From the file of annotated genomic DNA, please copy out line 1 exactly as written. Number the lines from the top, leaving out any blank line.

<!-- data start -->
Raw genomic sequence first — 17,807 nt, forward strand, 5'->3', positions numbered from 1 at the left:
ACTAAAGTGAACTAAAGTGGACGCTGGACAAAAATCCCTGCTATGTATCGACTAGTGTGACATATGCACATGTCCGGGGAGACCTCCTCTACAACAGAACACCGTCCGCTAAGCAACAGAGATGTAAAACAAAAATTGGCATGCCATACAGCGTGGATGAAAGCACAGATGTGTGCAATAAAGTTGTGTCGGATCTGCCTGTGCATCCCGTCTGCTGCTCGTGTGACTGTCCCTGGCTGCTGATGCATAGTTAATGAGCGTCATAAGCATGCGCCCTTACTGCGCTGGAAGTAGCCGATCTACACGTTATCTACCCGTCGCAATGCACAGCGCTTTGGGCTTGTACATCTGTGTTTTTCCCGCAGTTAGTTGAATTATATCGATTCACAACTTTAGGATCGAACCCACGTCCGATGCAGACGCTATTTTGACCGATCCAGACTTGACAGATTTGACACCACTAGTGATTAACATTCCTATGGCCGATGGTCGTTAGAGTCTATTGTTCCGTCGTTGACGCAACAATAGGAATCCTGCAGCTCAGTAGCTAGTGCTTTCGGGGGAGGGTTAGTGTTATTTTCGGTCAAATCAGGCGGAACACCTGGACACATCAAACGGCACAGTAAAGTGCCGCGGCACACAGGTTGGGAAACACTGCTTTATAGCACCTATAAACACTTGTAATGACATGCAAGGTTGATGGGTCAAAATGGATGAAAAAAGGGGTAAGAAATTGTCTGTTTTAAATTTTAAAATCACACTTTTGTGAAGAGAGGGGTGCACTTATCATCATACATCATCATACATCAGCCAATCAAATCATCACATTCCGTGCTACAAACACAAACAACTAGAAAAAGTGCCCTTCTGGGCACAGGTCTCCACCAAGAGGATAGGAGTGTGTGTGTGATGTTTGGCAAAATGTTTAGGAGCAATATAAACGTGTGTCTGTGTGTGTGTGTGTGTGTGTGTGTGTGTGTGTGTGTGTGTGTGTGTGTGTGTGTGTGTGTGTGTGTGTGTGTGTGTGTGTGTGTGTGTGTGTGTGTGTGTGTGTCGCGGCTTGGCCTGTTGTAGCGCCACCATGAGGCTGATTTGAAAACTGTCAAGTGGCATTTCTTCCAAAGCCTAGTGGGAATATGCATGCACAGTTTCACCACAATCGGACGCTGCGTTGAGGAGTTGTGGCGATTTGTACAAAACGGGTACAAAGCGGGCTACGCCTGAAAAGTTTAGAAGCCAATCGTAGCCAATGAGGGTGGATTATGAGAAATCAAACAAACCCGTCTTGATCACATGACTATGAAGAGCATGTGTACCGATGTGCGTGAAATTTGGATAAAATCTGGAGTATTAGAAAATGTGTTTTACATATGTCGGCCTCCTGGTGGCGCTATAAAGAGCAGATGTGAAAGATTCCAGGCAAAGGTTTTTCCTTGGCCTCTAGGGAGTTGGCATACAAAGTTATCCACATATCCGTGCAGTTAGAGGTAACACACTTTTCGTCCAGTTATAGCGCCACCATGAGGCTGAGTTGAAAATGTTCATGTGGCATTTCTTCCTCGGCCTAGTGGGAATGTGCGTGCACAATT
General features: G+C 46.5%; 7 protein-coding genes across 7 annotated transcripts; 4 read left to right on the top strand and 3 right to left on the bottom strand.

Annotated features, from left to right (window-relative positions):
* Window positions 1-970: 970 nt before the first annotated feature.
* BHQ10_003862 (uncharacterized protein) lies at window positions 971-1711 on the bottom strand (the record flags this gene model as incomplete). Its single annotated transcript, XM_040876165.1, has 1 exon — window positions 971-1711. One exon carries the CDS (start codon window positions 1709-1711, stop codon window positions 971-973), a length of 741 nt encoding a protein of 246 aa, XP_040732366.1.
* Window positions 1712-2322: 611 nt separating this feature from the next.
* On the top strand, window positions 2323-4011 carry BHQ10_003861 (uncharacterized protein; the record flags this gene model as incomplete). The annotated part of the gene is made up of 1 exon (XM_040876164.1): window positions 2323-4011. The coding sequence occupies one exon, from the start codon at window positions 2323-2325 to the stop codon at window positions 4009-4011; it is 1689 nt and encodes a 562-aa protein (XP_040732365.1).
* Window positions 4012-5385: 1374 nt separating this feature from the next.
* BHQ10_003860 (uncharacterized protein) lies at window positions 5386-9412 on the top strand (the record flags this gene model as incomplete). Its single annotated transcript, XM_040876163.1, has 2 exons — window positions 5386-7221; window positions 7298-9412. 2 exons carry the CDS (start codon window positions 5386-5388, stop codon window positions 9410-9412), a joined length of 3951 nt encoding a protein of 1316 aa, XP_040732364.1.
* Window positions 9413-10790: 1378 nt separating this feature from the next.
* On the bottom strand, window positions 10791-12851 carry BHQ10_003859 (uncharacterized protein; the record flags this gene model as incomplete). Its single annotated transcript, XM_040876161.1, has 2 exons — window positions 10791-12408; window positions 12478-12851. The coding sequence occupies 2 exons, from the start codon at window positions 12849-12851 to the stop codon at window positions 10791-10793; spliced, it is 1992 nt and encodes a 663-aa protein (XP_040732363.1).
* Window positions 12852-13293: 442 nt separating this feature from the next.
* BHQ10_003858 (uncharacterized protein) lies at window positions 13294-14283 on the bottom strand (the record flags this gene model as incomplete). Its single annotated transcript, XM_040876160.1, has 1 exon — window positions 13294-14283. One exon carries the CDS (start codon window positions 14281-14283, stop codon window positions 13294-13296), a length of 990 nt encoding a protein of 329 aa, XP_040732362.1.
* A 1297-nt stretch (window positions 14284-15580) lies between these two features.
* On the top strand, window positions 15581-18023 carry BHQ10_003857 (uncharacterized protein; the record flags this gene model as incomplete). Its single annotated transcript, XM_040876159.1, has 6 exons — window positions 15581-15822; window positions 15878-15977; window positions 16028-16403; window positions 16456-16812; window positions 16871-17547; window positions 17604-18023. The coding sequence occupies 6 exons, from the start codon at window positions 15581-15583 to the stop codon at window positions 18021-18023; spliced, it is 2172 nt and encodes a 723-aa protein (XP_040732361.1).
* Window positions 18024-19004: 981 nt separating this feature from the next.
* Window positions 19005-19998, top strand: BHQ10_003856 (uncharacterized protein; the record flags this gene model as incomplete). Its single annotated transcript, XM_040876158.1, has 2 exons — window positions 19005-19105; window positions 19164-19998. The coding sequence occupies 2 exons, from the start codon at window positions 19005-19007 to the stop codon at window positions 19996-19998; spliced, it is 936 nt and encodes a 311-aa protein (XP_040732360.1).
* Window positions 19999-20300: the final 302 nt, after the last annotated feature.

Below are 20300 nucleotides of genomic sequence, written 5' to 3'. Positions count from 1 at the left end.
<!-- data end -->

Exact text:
Raw genomic sequence first — 17,807 nt, forward strand, 5'->3', positions numbered from 1 at the left: